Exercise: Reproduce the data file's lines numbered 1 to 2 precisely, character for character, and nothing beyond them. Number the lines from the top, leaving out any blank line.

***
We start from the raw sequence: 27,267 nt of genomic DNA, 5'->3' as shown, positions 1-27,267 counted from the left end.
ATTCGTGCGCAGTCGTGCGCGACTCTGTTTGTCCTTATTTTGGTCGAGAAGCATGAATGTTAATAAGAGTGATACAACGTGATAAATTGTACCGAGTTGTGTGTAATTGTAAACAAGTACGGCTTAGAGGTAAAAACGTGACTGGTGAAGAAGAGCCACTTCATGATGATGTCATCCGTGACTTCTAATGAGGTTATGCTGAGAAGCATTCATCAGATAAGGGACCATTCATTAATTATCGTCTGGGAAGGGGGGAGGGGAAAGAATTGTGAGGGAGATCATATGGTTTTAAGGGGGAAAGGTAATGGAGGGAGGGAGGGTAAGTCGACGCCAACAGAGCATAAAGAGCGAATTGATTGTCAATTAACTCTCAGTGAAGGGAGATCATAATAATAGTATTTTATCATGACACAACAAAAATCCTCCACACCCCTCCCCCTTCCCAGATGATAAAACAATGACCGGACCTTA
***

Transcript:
We start from the raw sequence: 27,267 nt of genomic DNA, 5'->3' as shown, positions 1-27,267 counted from the left end.
ATTCGTGCGCAGTCGTGCGCGACTCTGTTTGTCCTTATTTTGGTCGAGAAGCATGAATGTTAATAAGAGTGATACAACGTGATAAATTGTACCGAGTTGTGTGTAATTGTAAACAAGTACGGCTTAGAGGTAAAAACGTGACTGGTGAAGAAGAGCCACTTCATGATGATGTCATCCGTGACTTCTAATGAGGTTATGCTGAGAAGCATTCATCAGATAAGGGACCATTCATTAATTATCGTCTGGGAAGGGGGGAGGGGAAAGAATTGTGAGGGAGATCATATGGTTTTAAGGGGGAAAGGTAATGGAGGGAGGGAGGGTAAGTCGACGCCAACAGAGCATAAAGAGCGAATTGATTGTCAATTAACTCTCAGTGAAGGGAGATCATAATAATAGTATTTTATCATGACACAACAAAAATCCTCCACACCCCTCCCCCTTCCCAGATGATAAAACAATGACCGGACCTTA